Why I Need a Myotherapist for my Headaches.

One of the most common conditions that bring people into the Thrive Health Co. clinic are headaches.

Did you know, there are 13 recognised types of headaches with over 300 subtypes, each classified by their underlying cause and symptoms. Classifying a headache can be difficult; treating it doesn’t have to be. (International Headache Society).

If your headache begins as tightness or pain in the shoulders and base of the skull, radiating into the forehead, eye, or temple, Myotherapy can help.

Myotherapy utilises manual therapy techniques that aim to desensitise the painful muscle, joint or nerve tissues that cause your headache.

Before the headache can be treated, we first identify the origin of the pain. This is achieved through thorough examination to narrow down the simple or complex involvement of the muscles, joints and nerves that are causing you pain.

Once the pain contributors have been identified, treatment can be targeted to reduce your pain. This may include;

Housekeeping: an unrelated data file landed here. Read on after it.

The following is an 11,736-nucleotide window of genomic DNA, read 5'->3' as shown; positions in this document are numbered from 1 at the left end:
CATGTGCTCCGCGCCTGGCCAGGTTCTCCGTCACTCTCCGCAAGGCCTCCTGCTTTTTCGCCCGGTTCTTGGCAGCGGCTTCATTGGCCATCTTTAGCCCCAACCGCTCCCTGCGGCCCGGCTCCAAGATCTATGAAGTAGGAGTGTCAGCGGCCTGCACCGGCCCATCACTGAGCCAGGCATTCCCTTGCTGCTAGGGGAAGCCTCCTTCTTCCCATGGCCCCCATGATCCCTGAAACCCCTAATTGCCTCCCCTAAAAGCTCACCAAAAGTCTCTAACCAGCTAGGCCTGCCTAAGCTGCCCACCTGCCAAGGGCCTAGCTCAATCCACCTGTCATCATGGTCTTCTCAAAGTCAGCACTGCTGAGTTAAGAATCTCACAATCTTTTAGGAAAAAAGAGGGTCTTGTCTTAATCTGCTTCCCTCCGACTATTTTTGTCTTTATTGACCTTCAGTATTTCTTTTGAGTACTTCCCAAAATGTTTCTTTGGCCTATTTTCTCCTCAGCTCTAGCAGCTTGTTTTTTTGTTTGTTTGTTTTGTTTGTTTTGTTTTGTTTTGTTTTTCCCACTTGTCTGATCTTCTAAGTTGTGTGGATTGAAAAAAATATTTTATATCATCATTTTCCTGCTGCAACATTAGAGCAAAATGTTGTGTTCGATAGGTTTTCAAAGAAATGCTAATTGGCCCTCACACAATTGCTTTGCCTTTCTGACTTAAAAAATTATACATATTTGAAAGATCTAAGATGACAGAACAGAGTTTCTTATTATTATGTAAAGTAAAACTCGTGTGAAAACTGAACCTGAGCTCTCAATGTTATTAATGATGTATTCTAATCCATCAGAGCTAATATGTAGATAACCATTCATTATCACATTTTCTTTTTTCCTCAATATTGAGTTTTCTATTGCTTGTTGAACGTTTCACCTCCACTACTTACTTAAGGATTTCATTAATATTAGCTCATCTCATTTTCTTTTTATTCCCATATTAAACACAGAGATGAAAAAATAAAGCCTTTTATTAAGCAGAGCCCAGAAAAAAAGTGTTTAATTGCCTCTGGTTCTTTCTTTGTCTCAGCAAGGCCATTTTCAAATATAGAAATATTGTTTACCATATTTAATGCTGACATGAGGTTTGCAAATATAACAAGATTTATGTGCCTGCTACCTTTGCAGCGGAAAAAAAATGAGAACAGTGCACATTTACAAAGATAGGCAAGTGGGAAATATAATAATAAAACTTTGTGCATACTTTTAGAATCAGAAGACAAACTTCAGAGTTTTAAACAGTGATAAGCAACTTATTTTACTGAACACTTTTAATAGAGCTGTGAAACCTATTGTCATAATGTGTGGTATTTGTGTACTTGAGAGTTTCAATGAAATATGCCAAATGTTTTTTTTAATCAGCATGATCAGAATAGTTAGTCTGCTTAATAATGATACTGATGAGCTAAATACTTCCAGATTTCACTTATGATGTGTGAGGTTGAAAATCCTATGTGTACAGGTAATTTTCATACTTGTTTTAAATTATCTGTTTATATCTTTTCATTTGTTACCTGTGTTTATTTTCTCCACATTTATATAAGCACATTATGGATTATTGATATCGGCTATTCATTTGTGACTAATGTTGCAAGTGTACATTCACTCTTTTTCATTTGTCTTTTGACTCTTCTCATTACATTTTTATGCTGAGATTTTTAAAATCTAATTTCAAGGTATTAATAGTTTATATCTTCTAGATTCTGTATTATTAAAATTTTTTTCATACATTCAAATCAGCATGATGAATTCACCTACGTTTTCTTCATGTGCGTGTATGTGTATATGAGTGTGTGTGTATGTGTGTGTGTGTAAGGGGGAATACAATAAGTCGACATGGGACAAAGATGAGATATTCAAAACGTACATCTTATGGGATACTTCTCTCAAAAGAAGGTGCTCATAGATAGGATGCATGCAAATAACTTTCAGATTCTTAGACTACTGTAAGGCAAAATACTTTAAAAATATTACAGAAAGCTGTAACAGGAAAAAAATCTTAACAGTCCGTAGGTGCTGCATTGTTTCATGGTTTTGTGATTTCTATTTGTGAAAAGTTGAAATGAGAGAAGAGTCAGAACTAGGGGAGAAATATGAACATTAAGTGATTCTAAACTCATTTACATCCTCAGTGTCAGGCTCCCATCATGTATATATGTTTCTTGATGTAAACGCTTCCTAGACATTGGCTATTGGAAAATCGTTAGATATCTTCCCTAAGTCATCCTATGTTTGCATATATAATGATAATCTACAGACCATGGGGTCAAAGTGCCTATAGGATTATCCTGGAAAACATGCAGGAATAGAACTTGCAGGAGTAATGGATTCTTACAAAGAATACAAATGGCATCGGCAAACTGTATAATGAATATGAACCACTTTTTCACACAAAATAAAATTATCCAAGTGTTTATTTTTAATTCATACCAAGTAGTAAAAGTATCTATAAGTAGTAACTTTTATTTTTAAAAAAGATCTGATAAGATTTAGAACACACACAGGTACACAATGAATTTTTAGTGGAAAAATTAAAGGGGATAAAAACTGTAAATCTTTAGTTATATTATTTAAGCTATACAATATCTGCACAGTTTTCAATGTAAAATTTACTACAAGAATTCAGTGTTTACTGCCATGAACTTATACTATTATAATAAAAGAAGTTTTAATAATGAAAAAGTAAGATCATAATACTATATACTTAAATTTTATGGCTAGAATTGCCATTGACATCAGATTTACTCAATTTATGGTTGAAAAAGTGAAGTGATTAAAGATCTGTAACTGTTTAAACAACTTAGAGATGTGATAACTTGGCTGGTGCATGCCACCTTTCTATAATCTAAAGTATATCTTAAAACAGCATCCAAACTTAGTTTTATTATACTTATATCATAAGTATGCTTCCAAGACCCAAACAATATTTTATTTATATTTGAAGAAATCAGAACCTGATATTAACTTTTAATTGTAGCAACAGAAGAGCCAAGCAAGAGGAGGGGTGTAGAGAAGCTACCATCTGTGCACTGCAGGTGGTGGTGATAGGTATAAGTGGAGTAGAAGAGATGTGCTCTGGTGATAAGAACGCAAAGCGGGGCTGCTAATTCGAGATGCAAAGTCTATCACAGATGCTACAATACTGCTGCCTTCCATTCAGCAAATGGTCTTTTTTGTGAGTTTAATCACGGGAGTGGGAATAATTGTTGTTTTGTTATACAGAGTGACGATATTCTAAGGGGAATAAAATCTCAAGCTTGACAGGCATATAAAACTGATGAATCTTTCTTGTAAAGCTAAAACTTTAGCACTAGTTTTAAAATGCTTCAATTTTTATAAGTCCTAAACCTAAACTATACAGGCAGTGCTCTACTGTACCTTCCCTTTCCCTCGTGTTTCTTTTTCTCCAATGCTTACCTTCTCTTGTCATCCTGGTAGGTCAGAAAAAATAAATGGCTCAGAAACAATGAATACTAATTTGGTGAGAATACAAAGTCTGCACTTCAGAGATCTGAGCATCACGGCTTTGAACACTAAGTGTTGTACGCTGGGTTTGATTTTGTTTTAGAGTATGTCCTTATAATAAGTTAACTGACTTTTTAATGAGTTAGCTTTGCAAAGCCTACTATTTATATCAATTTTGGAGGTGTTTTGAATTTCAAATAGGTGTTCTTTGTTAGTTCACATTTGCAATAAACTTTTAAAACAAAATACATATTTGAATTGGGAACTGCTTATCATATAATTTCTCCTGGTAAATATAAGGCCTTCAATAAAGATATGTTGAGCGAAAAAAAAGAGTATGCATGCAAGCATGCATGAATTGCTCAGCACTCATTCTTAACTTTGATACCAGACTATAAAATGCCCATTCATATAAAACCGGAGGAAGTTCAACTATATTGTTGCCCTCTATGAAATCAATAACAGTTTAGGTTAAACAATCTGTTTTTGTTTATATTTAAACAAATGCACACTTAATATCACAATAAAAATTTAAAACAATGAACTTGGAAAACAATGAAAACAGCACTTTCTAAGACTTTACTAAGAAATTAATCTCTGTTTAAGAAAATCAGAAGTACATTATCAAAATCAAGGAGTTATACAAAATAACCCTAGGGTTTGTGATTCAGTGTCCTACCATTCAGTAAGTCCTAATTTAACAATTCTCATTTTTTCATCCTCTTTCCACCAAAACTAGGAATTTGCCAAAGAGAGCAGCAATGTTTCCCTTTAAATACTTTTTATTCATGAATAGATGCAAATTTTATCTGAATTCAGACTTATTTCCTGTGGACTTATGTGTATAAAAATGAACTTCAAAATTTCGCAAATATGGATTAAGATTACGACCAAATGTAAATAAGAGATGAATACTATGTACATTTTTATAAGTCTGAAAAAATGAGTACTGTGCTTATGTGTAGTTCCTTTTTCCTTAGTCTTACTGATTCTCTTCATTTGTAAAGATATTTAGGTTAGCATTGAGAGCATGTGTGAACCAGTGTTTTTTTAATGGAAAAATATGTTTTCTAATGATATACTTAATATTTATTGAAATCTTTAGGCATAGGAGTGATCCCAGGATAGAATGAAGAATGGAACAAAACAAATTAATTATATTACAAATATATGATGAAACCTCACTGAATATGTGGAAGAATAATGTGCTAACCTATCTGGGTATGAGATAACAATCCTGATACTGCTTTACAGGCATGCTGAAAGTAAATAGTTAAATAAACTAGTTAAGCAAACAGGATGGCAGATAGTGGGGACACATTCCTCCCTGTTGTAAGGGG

• Joint mobilisation
  • This improves joint mechanics to aid in reducing upper cervical joint referral to the base and top of the skull, and reduce muscle guarding/spasms.
  • Electrotherapeutic dry needling
  • Dry needling can reduce muscle hypertonicity (tightness), and inhibit pain at the spinal level. (Find out more about needling here)
  • Neural manipulation
  • This will increase nerve blood supply and desensitise local structures.
  • Exercise Therapy
  • Specific strengthening can decrease the severity of headaches.
  • Cupping and specific manual muscle release –
  • This can improve muscle tone and flexibility. (Find out more about cupping here)

For individualised treatment aimed at reducing the severity and occurrence of your headaches, book in today for a Myotherapy consult.

Written by Jane Walters
Jane holds a Bachelor of Health Science (Musculoskeletal Therapy) and is currently studying a Master of Science in Medicine (Pain Management) as well as studying Chiropractic to further her interest in chronic pain.